A Revolution: “Our Lives Matter”

“Chinese Muslims are sewing these Kaepernick sneakers for 7 cents an hour, and you’re telling me that my Black ass matters. Give me a fucking break.”

Ali tries to console Rue by reminding her that, with each life having a purpose, and each one destined to die for a “Greater Plan,” there is more to living. He compares this to those who have died for the Civil Rights movement to come to fruition, and how their deaths served such a high purpose. He begins to take a look at how revolutions used to change lives for everyone, and Rue jokingly suggests that she starts her own revolution to give her own life meaning. Ali scoffs and says, “Didn’t you hear? The revolution is already here.” Ali begins to explain how every cause spins out into a whole revolution, where it almost becomes a trendy fad for millennials and gen-z kids, and also for big names and companies as well. Ali makes a really funny point here, while taking a jab at capitalism for being “revolutionary” as a means of being popular. He walks into a Nike shop, seeing a mural on the shoe store’s wall saying “Our Lives Matter,” which pleases him. It makes him not only feel safer, but also loved for once. He sees kids, Black and white alike, taking photos with the mural, and he never questions the disingenuous love for the cause, and then he picks up a pair of Nikes and sees the $149.99 price tag, then says “What happened here? I thought you loved my Black ass.” With this hot take on capitalism, Ali brings the conversation back to the point of the matter, the root of it all. He speaks on what it means to start a revolution, and not a hot new hashtag, but a true revolution for yourself. A revolution in your soul, spiritually, can only happen when you change yourself as your core. It takes knowing who you are, who you want to be, and finding the connections between those two in order to make real progress and change.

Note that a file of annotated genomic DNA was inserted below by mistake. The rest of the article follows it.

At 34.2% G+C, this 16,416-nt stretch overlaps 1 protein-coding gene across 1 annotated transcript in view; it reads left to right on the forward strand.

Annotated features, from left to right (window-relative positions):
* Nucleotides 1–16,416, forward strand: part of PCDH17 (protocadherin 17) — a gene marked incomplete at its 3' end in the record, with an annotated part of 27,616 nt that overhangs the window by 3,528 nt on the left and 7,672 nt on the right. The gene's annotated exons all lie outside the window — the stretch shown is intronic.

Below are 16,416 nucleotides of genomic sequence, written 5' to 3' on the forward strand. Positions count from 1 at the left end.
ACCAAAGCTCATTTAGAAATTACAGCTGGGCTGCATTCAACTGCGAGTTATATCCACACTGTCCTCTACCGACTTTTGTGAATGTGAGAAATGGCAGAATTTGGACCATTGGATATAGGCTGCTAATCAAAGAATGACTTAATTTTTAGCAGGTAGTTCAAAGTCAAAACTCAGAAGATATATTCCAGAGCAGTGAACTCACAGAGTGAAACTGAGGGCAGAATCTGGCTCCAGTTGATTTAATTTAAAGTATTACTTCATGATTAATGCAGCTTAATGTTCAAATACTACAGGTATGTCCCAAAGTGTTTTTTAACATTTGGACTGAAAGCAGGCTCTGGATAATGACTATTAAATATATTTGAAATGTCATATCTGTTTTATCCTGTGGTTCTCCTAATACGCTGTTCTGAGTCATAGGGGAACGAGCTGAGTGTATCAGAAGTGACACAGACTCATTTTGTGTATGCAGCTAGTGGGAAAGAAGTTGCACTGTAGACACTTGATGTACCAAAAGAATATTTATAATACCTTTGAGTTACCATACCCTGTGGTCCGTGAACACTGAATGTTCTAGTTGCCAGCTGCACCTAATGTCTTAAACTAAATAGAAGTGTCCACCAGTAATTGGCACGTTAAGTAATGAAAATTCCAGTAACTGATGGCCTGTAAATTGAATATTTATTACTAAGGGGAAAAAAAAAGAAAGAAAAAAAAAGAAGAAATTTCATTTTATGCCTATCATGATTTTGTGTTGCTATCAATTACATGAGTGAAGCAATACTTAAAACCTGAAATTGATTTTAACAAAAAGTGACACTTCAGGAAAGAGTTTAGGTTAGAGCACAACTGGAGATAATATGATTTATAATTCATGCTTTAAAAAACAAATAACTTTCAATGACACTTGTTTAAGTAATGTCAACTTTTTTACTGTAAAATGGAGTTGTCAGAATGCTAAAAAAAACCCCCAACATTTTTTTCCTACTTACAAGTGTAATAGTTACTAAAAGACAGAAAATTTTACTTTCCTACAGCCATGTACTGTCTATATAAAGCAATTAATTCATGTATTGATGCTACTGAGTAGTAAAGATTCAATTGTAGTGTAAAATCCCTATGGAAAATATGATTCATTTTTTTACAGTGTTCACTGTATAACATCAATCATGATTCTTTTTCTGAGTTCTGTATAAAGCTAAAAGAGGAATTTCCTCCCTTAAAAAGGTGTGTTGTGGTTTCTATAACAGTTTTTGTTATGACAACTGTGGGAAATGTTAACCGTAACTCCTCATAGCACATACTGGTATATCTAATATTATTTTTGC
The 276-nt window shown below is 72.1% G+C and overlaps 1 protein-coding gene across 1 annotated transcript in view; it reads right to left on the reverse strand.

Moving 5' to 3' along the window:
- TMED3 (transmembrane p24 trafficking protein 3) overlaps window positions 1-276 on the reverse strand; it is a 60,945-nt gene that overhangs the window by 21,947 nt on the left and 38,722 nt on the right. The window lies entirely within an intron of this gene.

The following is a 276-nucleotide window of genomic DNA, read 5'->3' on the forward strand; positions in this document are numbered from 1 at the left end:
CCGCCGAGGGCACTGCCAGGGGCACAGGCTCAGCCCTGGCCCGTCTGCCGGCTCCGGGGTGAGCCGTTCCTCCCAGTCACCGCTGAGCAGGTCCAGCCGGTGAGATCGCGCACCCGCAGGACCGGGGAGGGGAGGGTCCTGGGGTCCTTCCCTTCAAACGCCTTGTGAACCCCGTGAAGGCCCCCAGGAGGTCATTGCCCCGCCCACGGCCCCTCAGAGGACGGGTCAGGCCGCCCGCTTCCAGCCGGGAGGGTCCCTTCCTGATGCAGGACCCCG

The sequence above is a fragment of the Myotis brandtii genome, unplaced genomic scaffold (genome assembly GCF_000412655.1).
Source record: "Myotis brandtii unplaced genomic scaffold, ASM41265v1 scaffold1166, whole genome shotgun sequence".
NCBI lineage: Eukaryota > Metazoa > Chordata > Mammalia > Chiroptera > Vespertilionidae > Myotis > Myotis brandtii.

“I Miss You”: What to Do About Love?

“Me in 20 Years”

At this moment, Ali steps out of the diner to give Rue a few moments to digest all of the heavy sage-like wisdom, and calls his ex-wife to wish her and his children a Merry Christmas. Meanwhile, Rue receives a text from Jules, the girl who broke her heart. The text reads, “I miss you.” This ends up bringing us back to Rue and Jules relationship, which, as it turns out, was a little different in Rue’s head than we were led to believe (she was high all the time, and probably not the best reliable narrator). We hear about Rue’s desire to fix things with Jules, but with Ali’s advice, she realizes that she will never be able to have a better life for herself if she puts her focus and energy into someone else. At the end of the day, she needs to put herself first for her own well-being, instead of this girl she loves; you cannot make a relationship work without fixing and focusing on yourself.

Forgiveness is the Key to Change – “Beyond Forgivable”

“You think, ‘Why change? I’m just a piece of shit. I better keep going now. What’s the difference?’ without realizing that forgiveness is the key to change.”

In order for Rue to begin to forgive herself for becoming sober again, she needs to learn to forgive herself for past mistakes; as Ali puts it, forgiveness is the key to true change. Rue struggles with this, feeling as though she has done things that are beyond forgivable (which is neat, considering that in the initial draft of the pilot’s script, she admitted to killing an abusive jock). The notion of hitting rock bottom is brought up, and Ali regales Rue in a story about his own abusive father, and how he swore to never become anything like him. Years later, Ali finds himself having struggled with the same abusive relationship with his ex-wife that his father had with his mother. He realized the generational trauma was deep, and he needed to break it. Rue sees that, if Ali is preparing to learn to forgive himself for something so unforgivable, then Rue would have to as well.

Dark Times (Forever)

Then, we hear the truth from Rue as she begins to contemplate whether or not she can forgive herself. She admits something to Ali. She says, “I just…don’t plan on being here that long.”